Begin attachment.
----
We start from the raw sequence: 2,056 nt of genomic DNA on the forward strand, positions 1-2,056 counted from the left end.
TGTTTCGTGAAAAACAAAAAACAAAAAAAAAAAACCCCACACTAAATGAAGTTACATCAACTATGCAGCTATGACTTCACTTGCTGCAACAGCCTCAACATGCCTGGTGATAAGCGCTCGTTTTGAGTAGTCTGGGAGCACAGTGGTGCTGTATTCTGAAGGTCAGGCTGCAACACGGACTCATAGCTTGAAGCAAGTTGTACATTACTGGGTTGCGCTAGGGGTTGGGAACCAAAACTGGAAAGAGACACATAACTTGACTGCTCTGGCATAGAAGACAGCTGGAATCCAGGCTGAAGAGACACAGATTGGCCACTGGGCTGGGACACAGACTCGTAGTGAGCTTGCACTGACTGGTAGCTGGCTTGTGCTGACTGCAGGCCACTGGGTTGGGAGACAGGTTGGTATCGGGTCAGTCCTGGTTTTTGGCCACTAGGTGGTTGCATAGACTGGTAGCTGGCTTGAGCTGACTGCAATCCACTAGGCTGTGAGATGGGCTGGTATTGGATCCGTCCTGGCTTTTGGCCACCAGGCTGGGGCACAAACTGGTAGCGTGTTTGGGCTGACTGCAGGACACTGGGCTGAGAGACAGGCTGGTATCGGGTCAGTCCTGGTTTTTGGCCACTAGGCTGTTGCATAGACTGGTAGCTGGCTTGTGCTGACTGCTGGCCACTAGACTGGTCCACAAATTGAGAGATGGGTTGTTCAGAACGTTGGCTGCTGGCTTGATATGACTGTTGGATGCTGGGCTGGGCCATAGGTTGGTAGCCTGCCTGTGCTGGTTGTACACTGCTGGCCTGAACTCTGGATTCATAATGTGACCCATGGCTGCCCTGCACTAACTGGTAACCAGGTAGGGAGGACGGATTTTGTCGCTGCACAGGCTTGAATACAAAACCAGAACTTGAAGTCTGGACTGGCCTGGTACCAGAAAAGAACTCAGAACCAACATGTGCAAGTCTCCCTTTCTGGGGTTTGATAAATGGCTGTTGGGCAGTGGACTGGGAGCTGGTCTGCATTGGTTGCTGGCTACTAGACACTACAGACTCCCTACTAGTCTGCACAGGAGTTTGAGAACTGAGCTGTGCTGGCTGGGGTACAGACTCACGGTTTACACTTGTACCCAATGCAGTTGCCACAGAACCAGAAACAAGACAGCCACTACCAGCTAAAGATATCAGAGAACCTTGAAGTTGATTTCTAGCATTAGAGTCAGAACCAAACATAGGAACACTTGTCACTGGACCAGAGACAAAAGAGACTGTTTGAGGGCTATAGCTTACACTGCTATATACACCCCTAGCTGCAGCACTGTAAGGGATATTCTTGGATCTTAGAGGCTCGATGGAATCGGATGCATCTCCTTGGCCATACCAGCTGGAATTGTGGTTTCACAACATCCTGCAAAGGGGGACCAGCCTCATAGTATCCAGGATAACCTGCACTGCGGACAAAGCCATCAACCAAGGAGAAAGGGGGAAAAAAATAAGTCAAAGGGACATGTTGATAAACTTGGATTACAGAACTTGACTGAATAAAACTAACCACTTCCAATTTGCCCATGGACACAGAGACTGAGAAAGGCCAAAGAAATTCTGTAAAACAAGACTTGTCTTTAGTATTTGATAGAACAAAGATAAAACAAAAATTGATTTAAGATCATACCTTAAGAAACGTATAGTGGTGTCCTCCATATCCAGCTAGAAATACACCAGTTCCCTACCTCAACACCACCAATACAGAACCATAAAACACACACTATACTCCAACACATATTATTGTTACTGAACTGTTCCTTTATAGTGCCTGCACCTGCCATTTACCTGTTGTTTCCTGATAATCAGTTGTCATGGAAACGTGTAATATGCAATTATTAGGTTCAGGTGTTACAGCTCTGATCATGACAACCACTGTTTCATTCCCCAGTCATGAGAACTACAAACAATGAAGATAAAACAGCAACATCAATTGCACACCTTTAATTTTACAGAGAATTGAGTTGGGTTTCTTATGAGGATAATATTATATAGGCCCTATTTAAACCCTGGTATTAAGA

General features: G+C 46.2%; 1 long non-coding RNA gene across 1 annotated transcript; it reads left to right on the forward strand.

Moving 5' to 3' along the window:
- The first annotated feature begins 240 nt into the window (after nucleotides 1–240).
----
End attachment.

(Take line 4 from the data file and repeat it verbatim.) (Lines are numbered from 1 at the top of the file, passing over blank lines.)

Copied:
Moving 5' to 3' along the window: